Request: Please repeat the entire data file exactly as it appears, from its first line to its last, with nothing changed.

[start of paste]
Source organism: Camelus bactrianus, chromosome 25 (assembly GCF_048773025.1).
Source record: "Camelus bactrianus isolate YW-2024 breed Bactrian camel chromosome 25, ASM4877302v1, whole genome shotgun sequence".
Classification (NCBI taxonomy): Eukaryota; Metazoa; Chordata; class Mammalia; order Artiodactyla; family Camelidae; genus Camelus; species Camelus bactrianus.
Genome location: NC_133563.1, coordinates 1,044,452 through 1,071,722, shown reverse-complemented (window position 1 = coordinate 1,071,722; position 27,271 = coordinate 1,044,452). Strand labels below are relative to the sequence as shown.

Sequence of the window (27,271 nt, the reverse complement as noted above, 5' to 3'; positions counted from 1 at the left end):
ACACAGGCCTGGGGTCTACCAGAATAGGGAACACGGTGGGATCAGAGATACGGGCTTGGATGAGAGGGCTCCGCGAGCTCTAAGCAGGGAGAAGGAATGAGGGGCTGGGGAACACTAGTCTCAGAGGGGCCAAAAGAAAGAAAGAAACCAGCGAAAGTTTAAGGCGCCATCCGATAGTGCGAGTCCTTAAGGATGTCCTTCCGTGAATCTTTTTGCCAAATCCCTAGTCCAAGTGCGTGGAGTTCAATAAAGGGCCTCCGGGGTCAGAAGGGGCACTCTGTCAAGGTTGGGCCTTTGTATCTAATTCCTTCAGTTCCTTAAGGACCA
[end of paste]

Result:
Source organism: Camelus bactrianus, chromosome 25 (assembly GCF_048773025.1).
Source record: "Camelus bactrianus isolate YW-2024 breed Bactrian camel chromosome 25, ASM4877302v1, whole genome shotgun sequence".
Classification (NCBI taxonomy): Eukaryota; Metazoa; Chordata; class Mammalia; order Artiodactyla; family Camelidae; genus Camelus; species Camelus bactrianus.
Genome location: NC_133563.1, coordinates 1,044,452 through 1,071,722, shown reverse-complemented (window position 1 = coordinate 1,071,722; position 27,271 = coordinate 1,044,452). Strand labels below are relative to the sequence as shown.

Sequence of the window (27,271 nt, the reverse complement as noted above, 5' to 3'; positions counted from 1 at the left end):
ACACAGGCCTGGGGTCTACCAGAATAGGGAACACGGTGGGATCAGAGATACGGGCTTGGATGAGAGGGCTCCGCGAGCTCTAAGCAGGGAGAAGGAATGAGGGGCTGGGGAACACTAGTCTCAGAGGGGCCAAAAGAAAGAAAGAAACCAGCGAAAGTTTAAGGCGCCATCCGATAGTGCGAGTCCTTAAGGATGTCCTTCCGTGAATCTTTTTGCCAAATCCCTAGTCCAAGTGCGTGGAGTTCAATAAAGGGCCTCCGGGGTCAGAAGGGGCACTCTGTCAAGGTTGGGCCTTTGTATCTAATTCCTTCAGTTCCTTAAGGACCA